One of the more fun parts of the Great American Songbook is the intersection of two genres that kind of define 1970s and 80s American songwriting. Disco and Country. Interestingly, it wasn’t until after the infamous “Disco Demolition” Night in July of 1979, that popular Country music artists of the era started to embrace aspects of Disco into their music.
The Gibbs Brothers, while a worldwide phenomenon as The Bee Gees wrote songs for Conway Twitty, Dolly Parton and Kenny Rogers and Dolly Parton also recorded the Donna Summers penned “Starting All Over Again” around the time Emmylou Harris recorded a cover of Summer’s “On The Radio”. The genre really seemed to appeal to the Country singers of the time and was one that really seemed to be a perfect fit with the more gutsier female singers of the Country world. Aspects of this have remained a part of the DNA of many contemporary Americana singer songwriters and it’s one that is heard all throughout Pearl Charles’s absolutely glorious sophomore album Magic Mirror. Charles has spent her whole life making music, most notably with Christian Lee Hutson as The Driftwood Singers as a teenager and then as the drummer of the garage-y Blank Tapes. Charles stepped out on her own with her Laurel Canyon-esque debut full length Sleepless Dreamer in 2018 and now she is back with this assured album jam packed full of sparkling and shimmering hit songs.
Right off the top we are treated to “Only For Tonight” which takes its cues right from the heyday of Disco. The hi hats skitter, the bass bops and the big staccato piano blasts tie it all together. This just isn’t pastiche though. Charles is a really good songwriter and her vocal melodies here, bouncing up and down the scale, is truly something special. If you are at all skeptical as soon as the clavinet steps into the spotlight, any apprehension should immediately dissipate. From here on through the rest of the album we get the smooth funk of “What I Need”, with its ear worm of a chorus, jam packed with the most irresistible harmonies. “Imposter” is a heartache of a shuffle with some tasty slide guitar offset with the bounciest of bass lines. This and the follow up track “Don’t Feel Like Myself” highlight a bit of a theme that Charles seems to be dealing in, the feeling of never feeling like yourself. On “Imposter” she sings in the song’s honey horn drenched chorus the refrain of “I Keep Looking For Myself” over and over, almost in hopes that putting it out in words will help the search. Title track “Magic Mirror” is a beautifully minimal blend of Charles and piano that wouldn’t feel out of place on a Carpenters record. “All The Way” is a great showcase for Charles’s voice. Full of interesting, hook-y melodies and some really cool instrumental breaks between parts. It is definitely one of the record’s highlights.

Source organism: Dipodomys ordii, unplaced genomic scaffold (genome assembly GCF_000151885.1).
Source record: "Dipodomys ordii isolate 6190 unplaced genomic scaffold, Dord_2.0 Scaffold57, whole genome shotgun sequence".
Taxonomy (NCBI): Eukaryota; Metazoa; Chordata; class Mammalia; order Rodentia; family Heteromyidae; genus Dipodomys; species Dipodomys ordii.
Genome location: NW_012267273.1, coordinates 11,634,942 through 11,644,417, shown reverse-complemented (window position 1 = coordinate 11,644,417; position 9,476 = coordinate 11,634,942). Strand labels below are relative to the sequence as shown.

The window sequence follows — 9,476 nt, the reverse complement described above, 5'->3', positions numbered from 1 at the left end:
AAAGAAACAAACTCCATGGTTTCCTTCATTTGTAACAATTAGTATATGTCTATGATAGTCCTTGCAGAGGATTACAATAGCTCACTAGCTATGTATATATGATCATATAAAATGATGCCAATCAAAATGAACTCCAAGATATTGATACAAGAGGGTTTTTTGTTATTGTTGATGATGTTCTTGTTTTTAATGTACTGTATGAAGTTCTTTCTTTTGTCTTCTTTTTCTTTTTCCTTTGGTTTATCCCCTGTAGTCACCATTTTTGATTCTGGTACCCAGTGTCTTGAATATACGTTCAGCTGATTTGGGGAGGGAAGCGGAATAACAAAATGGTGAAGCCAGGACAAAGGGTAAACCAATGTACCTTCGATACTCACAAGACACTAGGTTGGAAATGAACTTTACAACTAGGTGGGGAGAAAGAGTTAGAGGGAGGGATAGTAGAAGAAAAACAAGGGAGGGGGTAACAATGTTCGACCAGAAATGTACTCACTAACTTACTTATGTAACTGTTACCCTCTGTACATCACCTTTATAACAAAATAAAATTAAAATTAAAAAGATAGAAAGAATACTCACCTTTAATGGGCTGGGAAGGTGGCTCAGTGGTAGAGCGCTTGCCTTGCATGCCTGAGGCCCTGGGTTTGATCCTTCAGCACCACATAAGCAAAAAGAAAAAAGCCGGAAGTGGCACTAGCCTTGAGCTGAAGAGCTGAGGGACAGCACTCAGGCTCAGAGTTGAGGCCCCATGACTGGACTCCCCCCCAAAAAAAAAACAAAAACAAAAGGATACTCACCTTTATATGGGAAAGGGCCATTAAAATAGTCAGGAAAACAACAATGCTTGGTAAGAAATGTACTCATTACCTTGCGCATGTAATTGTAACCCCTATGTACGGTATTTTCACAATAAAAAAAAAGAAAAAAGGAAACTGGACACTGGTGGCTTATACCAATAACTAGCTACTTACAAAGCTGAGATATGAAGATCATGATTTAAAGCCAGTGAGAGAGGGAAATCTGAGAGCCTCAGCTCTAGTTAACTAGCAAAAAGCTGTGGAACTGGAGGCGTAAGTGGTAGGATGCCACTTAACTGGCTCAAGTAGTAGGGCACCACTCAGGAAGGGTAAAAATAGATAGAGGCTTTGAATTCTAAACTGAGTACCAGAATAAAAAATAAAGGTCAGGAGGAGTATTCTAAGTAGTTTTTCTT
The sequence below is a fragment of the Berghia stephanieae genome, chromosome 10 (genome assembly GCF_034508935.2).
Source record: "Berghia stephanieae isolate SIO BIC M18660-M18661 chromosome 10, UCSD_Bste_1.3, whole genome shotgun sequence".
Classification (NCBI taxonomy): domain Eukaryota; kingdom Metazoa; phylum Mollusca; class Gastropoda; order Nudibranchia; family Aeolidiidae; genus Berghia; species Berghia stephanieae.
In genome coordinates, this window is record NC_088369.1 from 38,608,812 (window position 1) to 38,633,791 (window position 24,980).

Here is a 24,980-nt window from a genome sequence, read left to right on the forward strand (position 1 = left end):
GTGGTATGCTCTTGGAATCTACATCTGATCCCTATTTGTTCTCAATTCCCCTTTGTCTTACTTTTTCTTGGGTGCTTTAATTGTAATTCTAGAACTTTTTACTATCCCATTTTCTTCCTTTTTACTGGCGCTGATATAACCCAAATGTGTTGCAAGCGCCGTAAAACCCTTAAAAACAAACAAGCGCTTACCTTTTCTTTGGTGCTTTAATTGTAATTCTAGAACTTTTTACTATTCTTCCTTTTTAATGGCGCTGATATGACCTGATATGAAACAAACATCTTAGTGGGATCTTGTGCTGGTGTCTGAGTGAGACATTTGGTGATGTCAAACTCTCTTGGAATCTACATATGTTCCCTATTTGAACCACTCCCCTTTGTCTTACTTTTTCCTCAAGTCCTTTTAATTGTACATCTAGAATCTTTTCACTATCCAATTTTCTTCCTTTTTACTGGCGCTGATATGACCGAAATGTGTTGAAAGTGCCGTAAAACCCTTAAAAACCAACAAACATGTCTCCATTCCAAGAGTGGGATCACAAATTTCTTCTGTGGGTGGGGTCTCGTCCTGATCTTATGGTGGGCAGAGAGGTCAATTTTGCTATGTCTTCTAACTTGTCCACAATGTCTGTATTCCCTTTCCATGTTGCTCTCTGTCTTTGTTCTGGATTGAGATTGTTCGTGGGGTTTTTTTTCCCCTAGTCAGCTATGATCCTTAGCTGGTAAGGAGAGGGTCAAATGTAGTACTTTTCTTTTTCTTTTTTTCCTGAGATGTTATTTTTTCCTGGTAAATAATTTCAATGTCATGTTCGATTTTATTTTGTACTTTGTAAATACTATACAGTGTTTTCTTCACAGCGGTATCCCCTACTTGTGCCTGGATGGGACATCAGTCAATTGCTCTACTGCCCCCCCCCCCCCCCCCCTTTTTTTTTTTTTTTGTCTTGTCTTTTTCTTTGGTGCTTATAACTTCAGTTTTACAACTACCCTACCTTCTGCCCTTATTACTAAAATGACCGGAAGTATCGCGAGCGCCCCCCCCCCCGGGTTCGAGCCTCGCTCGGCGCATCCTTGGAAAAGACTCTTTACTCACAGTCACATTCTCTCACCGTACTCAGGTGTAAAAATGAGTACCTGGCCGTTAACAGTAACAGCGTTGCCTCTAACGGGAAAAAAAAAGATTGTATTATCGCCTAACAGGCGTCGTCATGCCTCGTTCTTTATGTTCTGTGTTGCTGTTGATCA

With what last year has been like and as we all head into a dark and chilly January, Magic Mirror is a real revelation. Charles just keeps getting better as a songwriter and here it is so apparent that, like the Country Disco queens that have come before her, she will be one artist that remains in the public’s consciousness for as long as she feels she would like to. The song’s here are wonderful, heartbreaking, extremely danceable and the perfect way to add some optimism to what hopefully will be a good year.
Order Mirror Mirror by Pearl Charles here
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